Reduced passive measles immunity in infants of mothers who have not been exposed to measles outbreaks

Scand J Infect Dis. 1999;31(1):17-9. doi: 10.1080/00365549950161826.


Natural measles infection usually confers life-long immunity which is transferred from mothers to their offspring, protecting them from natural measles until the age of about 12 months. Recently, however, natural measles has been observed with increased frequency in infants under the age of 12 months. Natural measles outbreaks in the city of Sapporo have been suppressed by widely applied measles vaccination. Passive measles immunity in 160 neonates (cord blood), born during the last 17 y in Sapporo, Japan was determined by a neutralization (NT) antibody test. The mothers of these infants had had natural measles infection during childhood. Geometric mean titres (GMTs) of cord blood NT antibodies gradually decreased after 1989 and the GMTs of the most recently born infants were significantly lower than those of infants born in the first few years of the study. These observations suggest that even in mothers who experienced natural measles in childhood, recurrent exposure to natural measles is necessary in order to maintain adequate antibody levels for effective passive immunity of their infants.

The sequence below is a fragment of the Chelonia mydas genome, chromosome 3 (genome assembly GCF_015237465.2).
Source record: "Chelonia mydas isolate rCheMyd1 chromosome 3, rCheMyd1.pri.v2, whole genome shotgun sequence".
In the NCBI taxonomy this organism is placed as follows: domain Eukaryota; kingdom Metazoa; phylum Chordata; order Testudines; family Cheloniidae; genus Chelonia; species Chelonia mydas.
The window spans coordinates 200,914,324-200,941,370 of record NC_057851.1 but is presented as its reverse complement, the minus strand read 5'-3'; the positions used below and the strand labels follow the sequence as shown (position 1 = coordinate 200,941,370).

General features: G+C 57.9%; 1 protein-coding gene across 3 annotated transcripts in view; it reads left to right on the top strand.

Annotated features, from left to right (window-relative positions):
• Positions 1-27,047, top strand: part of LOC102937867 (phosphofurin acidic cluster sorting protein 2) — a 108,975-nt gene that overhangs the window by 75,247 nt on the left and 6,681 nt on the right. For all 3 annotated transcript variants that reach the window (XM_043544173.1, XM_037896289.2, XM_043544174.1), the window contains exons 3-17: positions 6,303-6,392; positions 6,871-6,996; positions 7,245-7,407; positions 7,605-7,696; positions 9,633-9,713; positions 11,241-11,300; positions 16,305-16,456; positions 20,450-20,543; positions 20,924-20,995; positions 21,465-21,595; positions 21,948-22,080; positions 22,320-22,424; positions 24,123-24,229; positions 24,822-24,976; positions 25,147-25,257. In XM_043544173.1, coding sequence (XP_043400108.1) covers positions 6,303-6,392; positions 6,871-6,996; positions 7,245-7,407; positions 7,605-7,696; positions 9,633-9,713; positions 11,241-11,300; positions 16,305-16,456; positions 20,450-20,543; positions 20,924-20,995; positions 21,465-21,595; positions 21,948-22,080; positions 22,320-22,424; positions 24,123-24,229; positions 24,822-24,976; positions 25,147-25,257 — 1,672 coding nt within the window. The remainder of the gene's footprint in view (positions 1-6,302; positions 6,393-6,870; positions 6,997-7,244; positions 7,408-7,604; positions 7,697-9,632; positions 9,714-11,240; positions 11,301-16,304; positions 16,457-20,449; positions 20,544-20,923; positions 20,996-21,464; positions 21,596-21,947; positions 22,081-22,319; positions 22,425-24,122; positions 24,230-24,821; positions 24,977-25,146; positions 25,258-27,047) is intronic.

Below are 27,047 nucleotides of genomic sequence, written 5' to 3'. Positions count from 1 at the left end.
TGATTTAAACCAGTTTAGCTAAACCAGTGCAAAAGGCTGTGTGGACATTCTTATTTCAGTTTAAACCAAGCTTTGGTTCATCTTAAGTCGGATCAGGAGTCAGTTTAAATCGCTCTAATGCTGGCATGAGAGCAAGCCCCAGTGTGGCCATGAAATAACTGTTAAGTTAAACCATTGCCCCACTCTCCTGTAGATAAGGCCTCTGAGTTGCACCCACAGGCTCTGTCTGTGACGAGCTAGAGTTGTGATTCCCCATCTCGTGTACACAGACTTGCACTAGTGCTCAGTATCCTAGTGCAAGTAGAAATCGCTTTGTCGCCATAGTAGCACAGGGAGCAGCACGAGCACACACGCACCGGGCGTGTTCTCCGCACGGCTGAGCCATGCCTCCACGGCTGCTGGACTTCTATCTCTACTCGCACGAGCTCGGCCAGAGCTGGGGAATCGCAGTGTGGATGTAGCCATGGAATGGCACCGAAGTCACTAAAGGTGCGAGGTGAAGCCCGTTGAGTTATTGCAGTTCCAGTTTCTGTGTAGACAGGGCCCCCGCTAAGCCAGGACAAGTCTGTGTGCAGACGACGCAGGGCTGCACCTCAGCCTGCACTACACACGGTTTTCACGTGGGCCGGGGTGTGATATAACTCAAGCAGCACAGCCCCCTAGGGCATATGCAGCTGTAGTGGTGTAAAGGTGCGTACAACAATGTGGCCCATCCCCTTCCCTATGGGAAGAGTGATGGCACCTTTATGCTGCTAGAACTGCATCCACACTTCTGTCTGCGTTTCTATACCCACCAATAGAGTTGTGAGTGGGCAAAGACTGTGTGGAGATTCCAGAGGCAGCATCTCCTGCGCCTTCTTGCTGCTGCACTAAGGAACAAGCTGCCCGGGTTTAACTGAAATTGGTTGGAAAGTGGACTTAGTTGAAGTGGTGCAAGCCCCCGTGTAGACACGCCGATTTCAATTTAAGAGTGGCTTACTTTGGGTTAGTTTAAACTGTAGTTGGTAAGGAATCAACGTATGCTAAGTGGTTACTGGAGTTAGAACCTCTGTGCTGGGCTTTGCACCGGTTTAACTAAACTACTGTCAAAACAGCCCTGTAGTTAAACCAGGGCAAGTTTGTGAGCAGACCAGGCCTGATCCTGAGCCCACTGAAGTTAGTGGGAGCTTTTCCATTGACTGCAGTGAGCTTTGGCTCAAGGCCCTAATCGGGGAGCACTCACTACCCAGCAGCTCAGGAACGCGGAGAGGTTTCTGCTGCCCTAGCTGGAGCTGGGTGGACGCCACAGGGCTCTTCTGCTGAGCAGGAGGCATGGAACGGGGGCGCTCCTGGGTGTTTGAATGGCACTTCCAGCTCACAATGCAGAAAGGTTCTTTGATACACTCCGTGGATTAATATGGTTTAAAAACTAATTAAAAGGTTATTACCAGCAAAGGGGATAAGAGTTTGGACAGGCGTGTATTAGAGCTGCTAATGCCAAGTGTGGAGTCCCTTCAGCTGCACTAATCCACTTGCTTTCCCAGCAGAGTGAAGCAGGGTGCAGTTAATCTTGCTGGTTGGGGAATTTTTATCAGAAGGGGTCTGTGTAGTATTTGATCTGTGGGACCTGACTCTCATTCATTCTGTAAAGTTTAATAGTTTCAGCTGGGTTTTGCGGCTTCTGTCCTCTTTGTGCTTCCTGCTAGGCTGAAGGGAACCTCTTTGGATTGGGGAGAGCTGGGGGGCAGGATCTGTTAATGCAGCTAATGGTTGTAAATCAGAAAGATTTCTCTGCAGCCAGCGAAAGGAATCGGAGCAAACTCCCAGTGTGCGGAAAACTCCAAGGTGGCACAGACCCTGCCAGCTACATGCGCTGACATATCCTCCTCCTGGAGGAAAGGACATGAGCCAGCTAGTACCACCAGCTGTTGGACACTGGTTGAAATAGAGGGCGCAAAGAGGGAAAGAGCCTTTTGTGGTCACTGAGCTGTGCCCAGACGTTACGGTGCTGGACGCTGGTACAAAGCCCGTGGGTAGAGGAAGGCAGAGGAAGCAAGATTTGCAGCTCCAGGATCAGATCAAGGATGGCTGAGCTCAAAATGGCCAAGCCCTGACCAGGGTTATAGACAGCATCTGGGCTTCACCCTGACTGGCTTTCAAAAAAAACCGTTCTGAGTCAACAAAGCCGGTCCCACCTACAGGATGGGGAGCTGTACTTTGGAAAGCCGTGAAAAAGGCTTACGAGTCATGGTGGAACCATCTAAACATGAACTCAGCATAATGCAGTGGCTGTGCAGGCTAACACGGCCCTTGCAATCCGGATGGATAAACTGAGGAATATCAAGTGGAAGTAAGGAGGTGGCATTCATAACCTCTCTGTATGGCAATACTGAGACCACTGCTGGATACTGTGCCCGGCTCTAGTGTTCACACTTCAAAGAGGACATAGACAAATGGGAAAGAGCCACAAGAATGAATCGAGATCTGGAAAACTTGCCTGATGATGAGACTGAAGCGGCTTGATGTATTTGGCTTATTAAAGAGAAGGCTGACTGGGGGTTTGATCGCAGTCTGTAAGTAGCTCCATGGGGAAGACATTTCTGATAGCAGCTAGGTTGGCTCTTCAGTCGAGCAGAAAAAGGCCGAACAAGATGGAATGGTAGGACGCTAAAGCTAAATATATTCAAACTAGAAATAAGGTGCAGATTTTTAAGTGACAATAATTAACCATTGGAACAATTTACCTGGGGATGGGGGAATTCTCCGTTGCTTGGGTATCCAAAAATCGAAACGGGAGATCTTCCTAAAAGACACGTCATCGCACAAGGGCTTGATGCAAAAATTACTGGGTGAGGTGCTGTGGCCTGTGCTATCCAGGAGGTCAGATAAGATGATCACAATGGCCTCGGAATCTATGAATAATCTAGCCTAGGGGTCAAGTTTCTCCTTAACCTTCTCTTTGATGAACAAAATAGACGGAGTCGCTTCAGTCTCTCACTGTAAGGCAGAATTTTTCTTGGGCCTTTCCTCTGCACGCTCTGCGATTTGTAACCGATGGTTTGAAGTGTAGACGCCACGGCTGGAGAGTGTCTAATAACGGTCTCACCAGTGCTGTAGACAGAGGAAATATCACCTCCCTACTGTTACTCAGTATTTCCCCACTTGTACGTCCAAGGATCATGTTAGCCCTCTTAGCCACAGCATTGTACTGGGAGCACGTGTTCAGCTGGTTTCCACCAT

MeSH terms

  • Antibodies, Viral / analysis
  • Female
  • Fetal Blood / immunology
  • Humans
  • Immunity, Maternally-Acquired / immunology*
  • Infant
  • Longitudinal Studies
  • Measles / immunology*
  • Measles virus / immunology
  • Neutralization Tests


  • Antibodies, Viral